James’ Letter’s Message

Our first reading at Holy Mass today comes from the letter of the Apostle James.

How many of the twelve Apostles had the name James? We talked about this in the fall.

St James the Less El GrecoOne of the St. Jameses had a brother among the Apostles, namely…John.

The other James wrote the letter in the New Testament. He served as the first bishop of a very important city, the capital of the Holy Land…Jerusalem!

In his letter to us, St. James teaches us to have faith and put it into practice.

We believe in a good God, a God Who will help us when we ask Him to, Who will help us see the difference between right and wrong, and Who will give us the strength to do good.

When temptation comes—when we grow impatient, or angry, or cowardly, or deceitful, of self-indulgent—the Lord will help us overcome our weakness and act in the way that reflects who we really are, namely His beloved children.

What we have to do is pray. Spend time every day praying. When we pray regularly, the Lord trains us to love the right things.

Lord, help us to serve You faithfully! We want to get to heaven and love you forever. Give us the wisdom and strength to make the right choices, and build the right habits, that will lead us to the ultimate goal.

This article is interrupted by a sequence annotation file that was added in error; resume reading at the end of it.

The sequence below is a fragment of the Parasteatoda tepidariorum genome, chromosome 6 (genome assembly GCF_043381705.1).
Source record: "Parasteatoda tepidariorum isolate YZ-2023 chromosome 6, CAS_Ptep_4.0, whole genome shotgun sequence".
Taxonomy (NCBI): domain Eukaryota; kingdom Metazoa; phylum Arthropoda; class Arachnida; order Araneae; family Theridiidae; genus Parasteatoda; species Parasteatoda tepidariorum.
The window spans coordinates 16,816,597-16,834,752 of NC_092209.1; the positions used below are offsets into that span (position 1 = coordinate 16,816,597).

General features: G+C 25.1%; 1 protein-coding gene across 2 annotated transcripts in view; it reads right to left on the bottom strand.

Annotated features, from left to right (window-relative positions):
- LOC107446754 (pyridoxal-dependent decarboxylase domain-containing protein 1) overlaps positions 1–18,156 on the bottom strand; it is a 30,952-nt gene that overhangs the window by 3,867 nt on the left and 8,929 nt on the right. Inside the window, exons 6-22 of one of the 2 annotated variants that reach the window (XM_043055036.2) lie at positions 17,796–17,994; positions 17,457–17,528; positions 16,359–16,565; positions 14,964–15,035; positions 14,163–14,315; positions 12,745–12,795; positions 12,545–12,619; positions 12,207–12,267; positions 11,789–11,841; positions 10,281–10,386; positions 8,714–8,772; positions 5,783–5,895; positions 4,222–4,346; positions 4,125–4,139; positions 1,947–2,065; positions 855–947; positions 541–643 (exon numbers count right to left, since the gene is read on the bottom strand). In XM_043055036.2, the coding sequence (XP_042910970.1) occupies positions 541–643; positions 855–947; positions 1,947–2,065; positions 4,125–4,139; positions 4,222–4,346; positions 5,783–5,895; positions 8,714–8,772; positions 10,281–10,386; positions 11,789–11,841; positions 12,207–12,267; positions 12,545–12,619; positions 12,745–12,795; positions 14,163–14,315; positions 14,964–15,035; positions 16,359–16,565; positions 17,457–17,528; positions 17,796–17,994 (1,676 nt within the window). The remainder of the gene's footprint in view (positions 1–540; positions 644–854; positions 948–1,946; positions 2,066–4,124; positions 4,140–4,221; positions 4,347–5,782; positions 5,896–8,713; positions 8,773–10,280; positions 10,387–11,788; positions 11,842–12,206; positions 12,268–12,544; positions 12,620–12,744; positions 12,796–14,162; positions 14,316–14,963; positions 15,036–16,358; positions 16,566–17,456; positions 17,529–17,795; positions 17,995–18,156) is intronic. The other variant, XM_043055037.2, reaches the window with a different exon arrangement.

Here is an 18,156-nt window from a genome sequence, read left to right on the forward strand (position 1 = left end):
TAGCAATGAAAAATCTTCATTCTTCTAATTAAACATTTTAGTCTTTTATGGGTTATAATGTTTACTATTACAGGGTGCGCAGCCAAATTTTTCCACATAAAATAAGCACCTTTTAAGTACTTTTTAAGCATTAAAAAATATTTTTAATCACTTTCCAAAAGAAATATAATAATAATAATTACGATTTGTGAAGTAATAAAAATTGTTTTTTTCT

2 thoughts on “James’ Letter’s Message

  1. Father Mark,

    I “consider it all joy….”; but mostly, I refer to James as the “Everyday Book of Practical Christianity”. My favorite is “faith of itself, if it does not have works, is dead.” [ no wonder Martin Luther wanted James gone from the Canon]. How balanced in its approach: I’ve read that, in the balance, Paul and James are not that far apart, that it’s more a matter of emphasis. That emphasis, in turn, might well have been a matter of the nature of the community they served, the condition in which the community found itself at the time, and that all-important distinction between “sales” and “operations.”

    Onward, Christian Soldiers! “‘Once more unto the breach, dear friends, once more;
    Or close the wall up with our English dead!
    In peace there’s nothing so becomes a man
    As modest stillness and humility:
    But when the blast of war blows in our ears,
    Then imitate the action of the tiger.’” [William Shakespeare, Henry V]

    We have a war going on; but there’s a balance to strike, between “modest stillness and humility”, and “the action of the tiger.” James shows us the way.

    In God we trust.



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